And it mostly works, primarily because Wallace Shawn’s self-named character manages somehow to sound interpretively didactic without actually providing us much of a useful mechanism for understanding the banter in retrospect. More startling than the effect of watching My Dinner with André is that of remembering My Dinner with André in the hours and days and even years that follow. You might be awakened abruptly at 3:00am one sultry pre-dawn morning and half-expect to find yourself resurrected from an early symbolic grave and surrounded by neo-druids. Or you might be wandering the streets of the post-Giuliani New York as a disenchanted tourist and stare through the window of a downtown eatery to lock eyes with a wizened, scowling waiter who seems to view customers as a constant challenge to his stateliness. Or you might be simply sipping coffee one morning with the wife, the paper in your lap (well, CNN online via iPhone works, too), the whimsically-monikered dachshund at your heels, and be overwhelmed with a vague sadness…not precisely an unrequited longing or a damaged heart depression but a melancholy realization that there probably isn’t much more to it all than this, not even if you were to doff your pajamas and streak like a fleshy, incendiary comet towards the conservative coast.
Which brings me to the quiet epiphany I experienced while re-viewing the film properly, after having replayed it from memory in dribbles and snippets for the better part of a decade. My Dinner with André, rather than being a film about aesthetics or logic or a Nietzsche-like dialog with the Apolline dueling the Dionysian, is a calm tragedy about the lugubrious magic of middle-age. Of course, artists are perpetually obsessed with failure, and senescent ones usually make for the most interesting characters (young artists just come off as typily snotty on screen). But in My Dinner with André the frustration and feelings of self-betrayal are more than just a natural byproduct of the artistic existence, they rather seem more potent and haunting than the art piece itself. The art, or attempts at art, are like the subordinate droppings of a distorted self-image. What both characters in the film fail to recognize (but what the audience acknowledges along with the movie’s performers) is that middle-age is about cultivating one’s self as an art piece, whether corybantic or subdued, with a poisonous bushel of disappointment at the core. My Dinner with André makes this concrete for us: yes, Wallace Shawn’s plays are stunning (especially The Fever), but do they compare to his performance here, where he becomes both antithesis and synthesis, and the only thing in the film we have to root for?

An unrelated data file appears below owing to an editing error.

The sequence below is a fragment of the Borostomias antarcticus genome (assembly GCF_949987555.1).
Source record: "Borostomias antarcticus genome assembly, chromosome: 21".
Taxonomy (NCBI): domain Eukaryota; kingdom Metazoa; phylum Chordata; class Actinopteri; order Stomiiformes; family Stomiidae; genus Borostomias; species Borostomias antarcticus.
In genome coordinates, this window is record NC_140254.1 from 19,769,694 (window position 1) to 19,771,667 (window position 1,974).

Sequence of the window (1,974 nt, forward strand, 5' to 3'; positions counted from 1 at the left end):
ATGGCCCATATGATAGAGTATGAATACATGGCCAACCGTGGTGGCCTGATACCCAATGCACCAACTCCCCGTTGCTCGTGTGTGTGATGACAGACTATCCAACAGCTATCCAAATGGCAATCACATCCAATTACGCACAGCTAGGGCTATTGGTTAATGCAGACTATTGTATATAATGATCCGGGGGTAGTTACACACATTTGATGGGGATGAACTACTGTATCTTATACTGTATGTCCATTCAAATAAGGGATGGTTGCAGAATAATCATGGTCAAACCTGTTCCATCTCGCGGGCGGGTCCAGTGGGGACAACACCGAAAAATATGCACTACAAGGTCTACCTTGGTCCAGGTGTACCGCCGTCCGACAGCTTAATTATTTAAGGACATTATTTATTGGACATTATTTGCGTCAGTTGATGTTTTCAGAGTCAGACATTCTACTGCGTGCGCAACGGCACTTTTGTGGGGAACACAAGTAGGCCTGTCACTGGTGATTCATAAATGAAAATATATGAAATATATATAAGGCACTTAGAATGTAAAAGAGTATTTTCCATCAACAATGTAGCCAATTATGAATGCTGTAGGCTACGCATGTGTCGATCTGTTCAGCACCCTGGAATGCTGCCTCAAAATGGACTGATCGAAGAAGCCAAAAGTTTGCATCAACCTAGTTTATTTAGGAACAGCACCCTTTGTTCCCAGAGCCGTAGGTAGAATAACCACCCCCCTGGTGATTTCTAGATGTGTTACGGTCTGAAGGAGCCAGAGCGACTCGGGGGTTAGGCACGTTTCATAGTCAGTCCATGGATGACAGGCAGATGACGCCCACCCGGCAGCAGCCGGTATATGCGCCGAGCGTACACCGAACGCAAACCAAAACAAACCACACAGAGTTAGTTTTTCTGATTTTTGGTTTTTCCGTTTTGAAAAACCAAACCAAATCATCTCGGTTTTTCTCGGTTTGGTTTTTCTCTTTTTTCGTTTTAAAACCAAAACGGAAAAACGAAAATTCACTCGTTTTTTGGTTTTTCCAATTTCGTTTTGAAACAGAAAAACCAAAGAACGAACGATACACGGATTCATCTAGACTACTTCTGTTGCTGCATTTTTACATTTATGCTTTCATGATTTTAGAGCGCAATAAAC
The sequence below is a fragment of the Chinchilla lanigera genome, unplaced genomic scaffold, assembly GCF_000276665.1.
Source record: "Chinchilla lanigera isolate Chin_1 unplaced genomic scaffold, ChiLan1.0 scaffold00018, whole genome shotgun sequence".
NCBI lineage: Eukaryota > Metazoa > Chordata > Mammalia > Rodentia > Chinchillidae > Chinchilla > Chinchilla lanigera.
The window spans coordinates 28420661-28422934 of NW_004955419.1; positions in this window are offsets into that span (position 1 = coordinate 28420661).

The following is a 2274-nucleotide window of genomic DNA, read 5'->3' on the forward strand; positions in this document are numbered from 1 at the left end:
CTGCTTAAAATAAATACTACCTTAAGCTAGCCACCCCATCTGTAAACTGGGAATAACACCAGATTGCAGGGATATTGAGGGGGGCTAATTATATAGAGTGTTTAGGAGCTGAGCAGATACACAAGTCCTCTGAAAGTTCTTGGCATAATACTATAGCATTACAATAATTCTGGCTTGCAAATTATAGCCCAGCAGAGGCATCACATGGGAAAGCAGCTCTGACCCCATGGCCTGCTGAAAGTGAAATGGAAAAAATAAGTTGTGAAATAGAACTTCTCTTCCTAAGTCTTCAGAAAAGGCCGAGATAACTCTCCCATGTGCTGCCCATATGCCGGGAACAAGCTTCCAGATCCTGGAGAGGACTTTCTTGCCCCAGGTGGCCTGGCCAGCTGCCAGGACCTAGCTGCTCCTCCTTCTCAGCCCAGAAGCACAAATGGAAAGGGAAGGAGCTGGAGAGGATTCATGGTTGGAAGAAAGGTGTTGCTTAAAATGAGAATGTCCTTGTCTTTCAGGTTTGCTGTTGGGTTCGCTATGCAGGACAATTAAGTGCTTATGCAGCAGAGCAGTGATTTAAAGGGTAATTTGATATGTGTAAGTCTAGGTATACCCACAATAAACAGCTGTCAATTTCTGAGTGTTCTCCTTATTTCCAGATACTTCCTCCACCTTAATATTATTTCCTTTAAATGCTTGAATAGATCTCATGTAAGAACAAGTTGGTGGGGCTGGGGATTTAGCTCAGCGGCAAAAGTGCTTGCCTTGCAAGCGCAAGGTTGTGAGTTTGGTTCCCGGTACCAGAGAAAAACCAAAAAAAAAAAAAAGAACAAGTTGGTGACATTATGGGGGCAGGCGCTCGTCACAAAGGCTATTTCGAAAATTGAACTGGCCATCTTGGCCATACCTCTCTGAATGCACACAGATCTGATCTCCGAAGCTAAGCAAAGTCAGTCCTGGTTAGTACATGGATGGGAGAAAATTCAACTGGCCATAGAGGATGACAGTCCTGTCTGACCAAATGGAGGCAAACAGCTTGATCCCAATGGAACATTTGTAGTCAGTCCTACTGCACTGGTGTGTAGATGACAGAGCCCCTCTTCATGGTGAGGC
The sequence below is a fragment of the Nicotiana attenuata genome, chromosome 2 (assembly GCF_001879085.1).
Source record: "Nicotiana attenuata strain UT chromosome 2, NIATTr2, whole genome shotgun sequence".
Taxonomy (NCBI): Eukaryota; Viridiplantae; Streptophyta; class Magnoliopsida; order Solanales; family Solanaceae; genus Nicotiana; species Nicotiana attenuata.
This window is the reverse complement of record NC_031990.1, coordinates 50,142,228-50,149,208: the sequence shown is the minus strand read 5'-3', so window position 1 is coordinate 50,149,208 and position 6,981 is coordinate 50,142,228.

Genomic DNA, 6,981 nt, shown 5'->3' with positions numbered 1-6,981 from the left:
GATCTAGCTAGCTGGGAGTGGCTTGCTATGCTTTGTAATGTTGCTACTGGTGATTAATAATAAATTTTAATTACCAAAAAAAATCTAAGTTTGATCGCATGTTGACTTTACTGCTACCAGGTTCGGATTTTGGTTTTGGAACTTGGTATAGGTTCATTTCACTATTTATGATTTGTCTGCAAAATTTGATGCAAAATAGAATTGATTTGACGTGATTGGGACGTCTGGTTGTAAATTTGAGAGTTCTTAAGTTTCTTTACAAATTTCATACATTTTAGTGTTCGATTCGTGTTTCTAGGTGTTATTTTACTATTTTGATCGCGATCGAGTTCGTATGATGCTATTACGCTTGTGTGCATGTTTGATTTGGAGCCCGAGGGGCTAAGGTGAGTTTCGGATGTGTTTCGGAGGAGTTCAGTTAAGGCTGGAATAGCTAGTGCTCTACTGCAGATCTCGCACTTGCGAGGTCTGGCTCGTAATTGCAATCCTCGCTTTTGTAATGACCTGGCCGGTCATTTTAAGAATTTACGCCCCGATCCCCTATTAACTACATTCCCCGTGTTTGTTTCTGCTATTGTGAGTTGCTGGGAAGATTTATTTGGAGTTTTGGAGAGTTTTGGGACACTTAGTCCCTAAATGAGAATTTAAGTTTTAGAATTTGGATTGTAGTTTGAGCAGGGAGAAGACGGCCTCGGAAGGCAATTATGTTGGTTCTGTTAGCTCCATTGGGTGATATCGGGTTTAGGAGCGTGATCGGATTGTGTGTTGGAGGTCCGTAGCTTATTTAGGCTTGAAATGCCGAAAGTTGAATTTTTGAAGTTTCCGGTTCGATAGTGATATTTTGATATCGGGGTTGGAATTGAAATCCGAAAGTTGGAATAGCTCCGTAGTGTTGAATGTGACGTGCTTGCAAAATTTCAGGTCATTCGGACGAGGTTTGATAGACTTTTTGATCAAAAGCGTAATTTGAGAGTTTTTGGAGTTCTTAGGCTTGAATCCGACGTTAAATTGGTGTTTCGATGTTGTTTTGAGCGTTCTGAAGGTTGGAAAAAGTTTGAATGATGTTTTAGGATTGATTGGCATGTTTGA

Early on in the story, Shawn narrates some gossip from a friend who supposedly saw André slouched over a lamppost in the evening, crying his eyes out over something he saw in Bergman’s Autumn Sonata. It’s a painterly image, all the more powerful for evoking specific bits of visual scenery with words alone, but it also feels like the clever inverse of an allusion Woody Allen might make. Allen celebrates Bergman (even if comically) while Wally and André mourn him, but this has less to do with the funerealness of the Swedish director himself than with the fact that Wally and André mourn everything. The doors of their perception have been cleansed, and the infinity they avert their eyes before is the continuum of decay emanating from the center of the slowly actualizing human corpse. But when all is said and done, I’m with Wally and his electric blanket: after all, corpses get cold.